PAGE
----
One group ate what they normally ate, and the other was forced to eat itty bitty meals.
Four weeks later, the people eating itty bitty meals had reduced their stomach size .
So we assume that we’re supposed to force-feed ourselves, but that’s a terrible time, and it gives us underwhelming results anyway.
So after grinding out a typical bulking diet for a few weeks, feeling miserably the whole way through, we inevitably give up.
In a 2001 study researchers discovered that people with larger stomachs were more likely to be obese, and that the people with the largest stomachs were able to binge on massive amounts of food each meal.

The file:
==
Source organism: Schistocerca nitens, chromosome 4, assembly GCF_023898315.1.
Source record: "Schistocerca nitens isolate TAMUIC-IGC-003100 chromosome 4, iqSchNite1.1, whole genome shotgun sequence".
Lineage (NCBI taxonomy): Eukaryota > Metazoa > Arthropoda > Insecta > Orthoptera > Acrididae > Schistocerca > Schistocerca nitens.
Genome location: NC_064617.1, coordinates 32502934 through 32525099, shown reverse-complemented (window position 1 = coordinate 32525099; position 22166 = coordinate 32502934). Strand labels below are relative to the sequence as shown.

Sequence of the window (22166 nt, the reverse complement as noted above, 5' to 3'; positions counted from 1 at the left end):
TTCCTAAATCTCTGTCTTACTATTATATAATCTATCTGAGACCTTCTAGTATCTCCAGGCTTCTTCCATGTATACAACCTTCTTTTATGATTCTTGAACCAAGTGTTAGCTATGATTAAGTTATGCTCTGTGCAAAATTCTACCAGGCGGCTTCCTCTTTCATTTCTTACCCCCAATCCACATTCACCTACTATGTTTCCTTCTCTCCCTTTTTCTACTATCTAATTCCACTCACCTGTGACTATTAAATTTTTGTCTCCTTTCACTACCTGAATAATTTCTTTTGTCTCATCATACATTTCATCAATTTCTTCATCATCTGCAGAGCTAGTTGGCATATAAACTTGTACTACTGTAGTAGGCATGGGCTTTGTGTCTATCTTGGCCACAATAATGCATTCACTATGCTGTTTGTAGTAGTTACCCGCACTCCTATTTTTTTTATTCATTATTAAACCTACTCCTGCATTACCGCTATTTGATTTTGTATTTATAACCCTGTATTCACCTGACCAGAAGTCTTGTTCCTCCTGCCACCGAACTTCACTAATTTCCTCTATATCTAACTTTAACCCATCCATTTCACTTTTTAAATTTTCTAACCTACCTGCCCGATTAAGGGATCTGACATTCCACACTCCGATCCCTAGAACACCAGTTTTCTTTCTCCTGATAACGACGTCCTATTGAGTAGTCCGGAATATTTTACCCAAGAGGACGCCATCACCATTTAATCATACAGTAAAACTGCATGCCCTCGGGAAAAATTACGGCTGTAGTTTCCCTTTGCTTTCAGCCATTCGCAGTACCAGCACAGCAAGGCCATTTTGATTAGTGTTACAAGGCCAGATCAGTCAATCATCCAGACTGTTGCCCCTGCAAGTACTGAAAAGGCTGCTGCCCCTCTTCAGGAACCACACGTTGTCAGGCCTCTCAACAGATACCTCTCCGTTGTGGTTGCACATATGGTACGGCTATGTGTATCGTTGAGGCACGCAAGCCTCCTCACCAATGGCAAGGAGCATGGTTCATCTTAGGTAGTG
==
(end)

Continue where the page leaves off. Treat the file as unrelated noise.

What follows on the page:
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As ectomorphs, we tend to have narrower torsos and shallower rib cages.
This leaves less room for our organs, and our stomachs are the organs that wind up seeing the greatest reduction in size.
They also argue that people with thick builds are good at conserving heat and hibernating, making endomorphs great for surviving harsh arctic winters.
If you look at populations who evolved in Northern climates, such as the Inuit, you’ll notice that they tend to be short and thick—perfect for the cold.